Cycling through Dordrecht, I recently ran into this interesting facade. In a tiny street where you would least expect to find Art Nouveau architecture, I got intrigued by questions like “who made this, for whom and why?” The object is in an advanced state of decomposition and sealed by the police. A note on the door states that by breaking the seal you risk up to two years imprisonment!
From what I can find on the internet, the property belongs to a landlord who apparently has other priorities than keeping his properties in good condition… The man is currently in conflict with the city council and gathered penalties worth at least €400k. In an interview with a local tv-station, a member of the city council said “we could seize his assets and sell his properties” and maybe, that could just be the salvation this little house so desperately needs…
Leaving this house to fall apart would be a shame if you’ld ask me; the drawings at the city archives show the potential of what was once a pretty little house. It was built in 1905 for Johanna Antonia Hekelaar (1846), the widow of Peter Johannes Hulsbosch (1843), by Nicolaas Catharina Maria Bibo (1864). Johanna was a bleacher and therefore, behind her house, Bibo got her a laundry- and bleachwork shop. Two stepdaughters were involved too, they took care of the ironing job. Mr. Bibo however, is filed as a butcher and not as an architect or builder. So how did he get involved?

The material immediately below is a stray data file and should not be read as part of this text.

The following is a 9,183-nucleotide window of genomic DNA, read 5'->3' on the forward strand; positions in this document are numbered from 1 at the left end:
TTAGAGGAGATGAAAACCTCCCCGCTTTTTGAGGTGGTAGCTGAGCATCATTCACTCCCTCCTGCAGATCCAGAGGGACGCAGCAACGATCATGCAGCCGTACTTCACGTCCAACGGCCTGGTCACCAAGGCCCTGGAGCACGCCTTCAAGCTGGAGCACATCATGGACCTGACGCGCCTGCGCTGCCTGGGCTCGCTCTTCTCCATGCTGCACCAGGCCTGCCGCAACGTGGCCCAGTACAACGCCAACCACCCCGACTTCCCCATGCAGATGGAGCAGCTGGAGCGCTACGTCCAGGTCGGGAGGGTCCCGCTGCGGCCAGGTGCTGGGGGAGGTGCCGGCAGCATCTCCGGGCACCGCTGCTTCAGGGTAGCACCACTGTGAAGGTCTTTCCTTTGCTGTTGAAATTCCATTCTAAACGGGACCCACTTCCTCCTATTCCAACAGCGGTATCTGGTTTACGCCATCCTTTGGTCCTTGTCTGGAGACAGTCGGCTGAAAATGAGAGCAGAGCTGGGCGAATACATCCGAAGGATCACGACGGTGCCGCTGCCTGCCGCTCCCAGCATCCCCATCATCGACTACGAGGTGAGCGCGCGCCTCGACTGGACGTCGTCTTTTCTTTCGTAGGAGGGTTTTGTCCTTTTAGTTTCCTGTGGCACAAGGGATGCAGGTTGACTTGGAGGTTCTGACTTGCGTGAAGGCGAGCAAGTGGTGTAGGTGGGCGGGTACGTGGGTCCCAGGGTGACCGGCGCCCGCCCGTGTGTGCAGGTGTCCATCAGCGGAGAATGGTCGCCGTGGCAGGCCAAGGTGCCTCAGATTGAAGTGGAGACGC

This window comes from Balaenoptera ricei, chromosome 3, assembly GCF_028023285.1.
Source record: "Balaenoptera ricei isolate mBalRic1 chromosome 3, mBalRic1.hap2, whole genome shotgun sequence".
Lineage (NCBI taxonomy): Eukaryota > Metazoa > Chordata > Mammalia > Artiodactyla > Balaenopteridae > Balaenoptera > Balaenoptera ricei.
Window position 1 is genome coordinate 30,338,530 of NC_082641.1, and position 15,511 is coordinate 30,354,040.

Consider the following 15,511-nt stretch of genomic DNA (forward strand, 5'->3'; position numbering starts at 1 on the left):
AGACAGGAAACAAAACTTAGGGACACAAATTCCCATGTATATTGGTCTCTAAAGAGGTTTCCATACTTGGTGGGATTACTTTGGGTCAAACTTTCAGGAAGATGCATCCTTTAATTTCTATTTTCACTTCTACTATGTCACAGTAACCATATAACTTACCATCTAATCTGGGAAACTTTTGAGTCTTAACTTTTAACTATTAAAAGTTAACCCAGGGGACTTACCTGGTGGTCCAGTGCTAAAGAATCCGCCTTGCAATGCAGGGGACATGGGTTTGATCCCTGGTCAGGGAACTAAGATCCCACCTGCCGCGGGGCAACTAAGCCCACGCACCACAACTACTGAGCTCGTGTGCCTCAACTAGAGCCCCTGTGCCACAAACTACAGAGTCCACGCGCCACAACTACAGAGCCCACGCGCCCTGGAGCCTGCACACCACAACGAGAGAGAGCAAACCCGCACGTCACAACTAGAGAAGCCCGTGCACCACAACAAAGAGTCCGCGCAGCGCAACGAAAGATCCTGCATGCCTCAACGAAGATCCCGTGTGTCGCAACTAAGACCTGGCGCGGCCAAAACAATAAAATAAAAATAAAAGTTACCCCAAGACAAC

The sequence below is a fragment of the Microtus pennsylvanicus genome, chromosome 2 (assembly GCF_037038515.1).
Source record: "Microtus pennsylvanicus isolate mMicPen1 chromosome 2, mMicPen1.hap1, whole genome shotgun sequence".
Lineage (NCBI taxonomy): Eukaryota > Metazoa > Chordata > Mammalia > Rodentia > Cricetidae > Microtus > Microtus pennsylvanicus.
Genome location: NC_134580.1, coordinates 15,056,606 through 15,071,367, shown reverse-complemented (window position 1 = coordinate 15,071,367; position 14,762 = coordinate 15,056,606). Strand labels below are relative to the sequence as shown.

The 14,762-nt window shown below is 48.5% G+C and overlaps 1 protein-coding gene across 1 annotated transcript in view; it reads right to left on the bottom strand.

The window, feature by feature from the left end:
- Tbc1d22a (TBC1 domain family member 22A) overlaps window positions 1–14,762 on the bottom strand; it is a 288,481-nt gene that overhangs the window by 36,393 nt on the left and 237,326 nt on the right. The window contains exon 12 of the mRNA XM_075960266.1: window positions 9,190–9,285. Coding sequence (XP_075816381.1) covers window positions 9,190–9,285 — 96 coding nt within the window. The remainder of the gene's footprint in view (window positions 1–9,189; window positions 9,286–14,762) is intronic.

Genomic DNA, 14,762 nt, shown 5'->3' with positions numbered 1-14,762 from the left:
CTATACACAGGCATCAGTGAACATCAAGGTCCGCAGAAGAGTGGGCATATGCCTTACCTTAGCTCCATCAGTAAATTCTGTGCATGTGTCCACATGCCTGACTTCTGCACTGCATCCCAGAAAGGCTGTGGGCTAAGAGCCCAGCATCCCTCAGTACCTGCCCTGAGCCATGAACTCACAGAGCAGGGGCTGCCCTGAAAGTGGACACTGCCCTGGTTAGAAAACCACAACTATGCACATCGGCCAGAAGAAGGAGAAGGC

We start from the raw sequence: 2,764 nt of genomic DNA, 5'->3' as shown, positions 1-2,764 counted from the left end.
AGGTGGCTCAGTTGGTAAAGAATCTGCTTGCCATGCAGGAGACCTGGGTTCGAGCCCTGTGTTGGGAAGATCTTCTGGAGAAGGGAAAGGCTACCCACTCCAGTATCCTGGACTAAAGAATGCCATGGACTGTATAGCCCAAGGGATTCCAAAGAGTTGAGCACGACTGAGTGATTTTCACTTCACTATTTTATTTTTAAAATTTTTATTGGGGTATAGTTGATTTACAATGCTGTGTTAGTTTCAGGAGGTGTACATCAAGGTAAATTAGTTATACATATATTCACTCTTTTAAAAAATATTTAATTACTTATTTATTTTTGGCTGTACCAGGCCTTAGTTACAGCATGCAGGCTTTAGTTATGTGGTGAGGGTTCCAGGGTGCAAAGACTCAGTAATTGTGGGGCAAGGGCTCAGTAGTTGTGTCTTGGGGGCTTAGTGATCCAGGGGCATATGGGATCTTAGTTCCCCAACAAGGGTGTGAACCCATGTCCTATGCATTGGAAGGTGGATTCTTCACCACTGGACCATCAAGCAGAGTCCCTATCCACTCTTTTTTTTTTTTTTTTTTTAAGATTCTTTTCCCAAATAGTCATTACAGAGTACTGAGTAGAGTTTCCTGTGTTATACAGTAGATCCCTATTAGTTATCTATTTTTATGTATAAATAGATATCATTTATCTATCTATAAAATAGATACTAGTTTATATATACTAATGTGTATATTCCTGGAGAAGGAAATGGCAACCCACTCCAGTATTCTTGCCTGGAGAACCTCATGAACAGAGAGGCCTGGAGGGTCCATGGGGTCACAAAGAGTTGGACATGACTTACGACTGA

Digging just a little deeper showed the connection: Bibo got married in 1887 to Anna Maria Hulsbosch (1867). And that name rang a bell! Wasn’t that the name of Johanna’s dead husband? The genealogy archives provided conclusive evidence: butcher Bibo was just being a real gentleman by helping his wife’s widowed step-mother to start her own business and provide for herself and her step-daughters. Let’s hope another gentleman will show up soon to save this property before it is too late!